Month: December 2022

The Grand Resort, Avalon Lakes, Squaw Creek, Ohio, USA

A lovey hotel and two great golf courses – nothing new about that – so bear with me whilst I try to explain why THIS particular golf resort is worth considering?

Playing part of the Penn Ohio Golf Trail, we were given the chance to stay at The Grand Resort in Warren, Ohio – given a rather grand name we are interested to see whether it lived up to its name.

White, sprawling and imposing – yep – Grand by title and Grand in statue.  The opulence continued into the reception area, through the cigar bar and out the back to the pool side restaurant with the golf course beyond, before continuing the circle back through reception with a restaurant off to the left.  A comprehensive wine cellar, tennis and a fitness centre is also available at The Grand.

The Golf

A clue in its name, Avalon Lakes golf course has, well, lots of water.  But not too much that it became a slog, more an eye-pleasing vista which the water helped shape.  Dating back to 1967, the course was redesigned and renovated by Pete Dye in 2001.  With Dye’s intervention the course changes were drastic, moving 300,000 yards of earth and changing a flat course into one with more interest with gradients and undulations.

The day we played it was wet underfoot, the ball didn’t roll well giving relief or extra yardage off the tee and the atmosphere was damp.  However, wet as it was, the greens held their own.  They were pure with gentle, in places unsubtle sways were there to conquer.  I guess the only niggle for me was the pin positions, with some being on top or part way up rises.  Not at all easy to stop on the top before it came rolling back down the other side, or worse still came rolling back towards you.  The greens were quite large though and getting to them was probably just as problematic that the actual putting.   With the Pete Dye earth movement came mounds. Singularly or sometimes feeding into each other like upturned ice cream domes melting into one.  Some mounds were a barrier for the approach to the green shot.  Clever in its design, the mounds undulations and slight twists all rolled this up into a good thinking course.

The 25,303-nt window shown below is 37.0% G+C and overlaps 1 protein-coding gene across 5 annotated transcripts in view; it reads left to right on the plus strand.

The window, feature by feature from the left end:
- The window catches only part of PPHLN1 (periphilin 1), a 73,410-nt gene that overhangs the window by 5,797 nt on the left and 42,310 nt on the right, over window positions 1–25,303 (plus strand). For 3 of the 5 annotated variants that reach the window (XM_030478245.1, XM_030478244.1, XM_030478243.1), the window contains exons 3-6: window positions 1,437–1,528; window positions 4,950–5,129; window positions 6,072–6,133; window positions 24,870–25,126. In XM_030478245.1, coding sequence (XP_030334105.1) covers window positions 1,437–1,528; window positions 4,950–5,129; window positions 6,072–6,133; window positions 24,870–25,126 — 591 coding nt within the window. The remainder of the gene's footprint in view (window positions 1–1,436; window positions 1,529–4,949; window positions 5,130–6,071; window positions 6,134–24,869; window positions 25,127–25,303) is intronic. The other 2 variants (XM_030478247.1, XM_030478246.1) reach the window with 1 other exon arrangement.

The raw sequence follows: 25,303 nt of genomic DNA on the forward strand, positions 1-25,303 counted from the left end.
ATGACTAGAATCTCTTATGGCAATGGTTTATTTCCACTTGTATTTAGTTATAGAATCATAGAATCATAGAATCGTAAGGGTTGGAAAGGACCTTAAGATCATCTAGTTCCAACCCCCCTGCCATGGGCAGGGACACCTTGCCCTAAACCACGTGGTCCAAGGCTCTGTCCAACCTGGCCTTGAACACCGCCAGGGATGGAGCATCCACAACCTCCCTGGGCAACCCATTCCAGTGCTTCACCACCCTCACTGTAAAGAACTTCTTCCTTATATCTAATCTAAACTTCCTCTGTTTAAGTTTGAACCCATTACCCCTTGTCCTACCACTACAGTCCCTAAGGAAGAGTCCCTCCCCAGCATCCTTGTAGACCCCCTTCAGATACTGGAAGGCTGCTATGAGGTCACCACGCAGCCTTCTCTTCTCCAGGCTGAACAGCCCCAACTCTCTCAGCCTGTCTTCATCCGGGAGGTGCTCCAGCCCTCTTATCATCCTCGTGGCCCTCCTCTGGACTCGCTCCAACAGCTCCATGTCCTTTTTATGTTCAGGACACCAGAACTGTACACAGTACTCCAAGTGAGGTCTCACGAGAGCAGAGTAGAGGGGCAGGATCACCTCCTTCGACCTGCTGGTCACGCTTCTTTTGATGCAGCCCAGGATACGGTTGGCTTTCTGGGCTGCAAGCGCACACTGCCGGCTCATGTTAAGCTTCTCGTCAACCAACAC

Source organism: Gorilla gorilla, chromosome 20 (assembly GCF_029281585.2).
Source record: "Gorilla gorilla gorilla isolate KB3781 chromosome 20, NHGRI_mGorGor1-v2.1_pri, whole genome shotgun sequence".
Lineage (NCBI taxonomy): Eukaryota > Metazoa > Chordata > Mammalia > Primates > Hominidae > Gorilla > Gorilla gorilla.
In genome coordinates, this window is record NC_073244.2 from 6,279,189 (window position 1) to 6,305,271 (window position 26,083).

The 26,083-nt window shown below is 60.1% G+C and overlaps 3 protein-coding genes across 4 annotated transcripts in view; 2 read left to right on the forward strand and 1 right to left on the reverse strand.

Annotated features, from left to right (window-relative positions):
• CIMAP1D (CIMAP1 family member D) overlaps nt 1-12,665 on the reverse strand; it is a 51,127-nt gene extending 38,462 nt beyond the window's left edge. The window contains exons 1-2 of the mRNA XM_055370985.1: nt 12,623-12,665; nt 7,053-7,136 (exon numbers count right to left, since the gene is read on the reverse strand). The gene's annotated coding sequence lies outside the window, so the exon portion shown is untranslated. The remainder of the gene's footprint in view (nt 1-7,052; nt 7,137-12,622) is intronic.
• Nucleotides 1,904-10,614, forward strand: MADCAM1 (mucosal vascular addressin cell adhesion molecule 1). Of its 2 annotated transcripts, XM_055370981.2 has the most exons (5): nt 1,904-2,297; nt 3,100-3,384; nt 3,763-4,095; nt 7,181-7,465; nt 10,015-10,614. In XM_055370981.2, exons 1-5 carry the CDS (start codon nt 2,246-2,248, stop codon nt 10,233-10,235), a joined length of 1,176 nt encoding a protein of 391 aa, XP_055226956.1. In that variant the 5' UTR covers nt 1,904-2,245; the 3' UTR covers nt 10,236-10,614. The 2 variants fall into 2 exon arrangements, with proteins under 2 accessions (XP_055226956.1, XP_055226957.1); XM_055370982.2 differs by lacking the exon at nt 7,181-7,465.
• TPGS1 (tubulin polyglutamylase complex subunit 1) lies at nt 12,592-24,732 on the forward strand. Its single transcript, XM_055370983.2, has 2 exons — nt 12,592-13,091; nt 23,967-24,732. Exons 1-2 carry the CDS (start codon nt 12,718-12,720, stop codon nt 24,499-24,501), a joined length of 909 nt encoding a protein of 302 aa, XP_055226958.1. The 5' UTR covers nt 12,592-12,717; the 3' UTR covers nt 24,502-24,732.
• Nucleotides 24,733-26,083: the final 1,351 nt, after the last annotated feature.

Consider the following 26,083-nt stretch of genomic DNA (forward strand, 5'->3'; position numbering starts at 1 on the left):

Whilst there were many good holes, I would like to highlight a couple.

Hole 8, a par 3 of 129/244 yards SI 2/4, looked so innocuous off the tee.  The green looked like a nice big target, but water left encroached into the fairway for the approach, narrowing its entrance.  Going for the green was the only thing to do – hoping not to pull it left into the water.

I liked hole 11.  A par 5 with its tee positions taking on the stretch of water.  Standing on the tee, hitting it straight over the water along its shortest route is probably the most sensible thing to do, before dotting along the fairway and carefully plopping the ball on the green.  But once crossed over, the strip of water laid along the fairways length on the right, it was just so inviting to try and close that watery angle and land further up the fairway. A good risk and reward shot with so many connotations.

Strong closing holes in 17 in 18. My notes of the par 4 17th; water right to a hidden green below, behind some bumps.  The ball rolls towards the water once on the green too – pretty much sums it up.  I thought this was a great hole, despite being blind for it approach.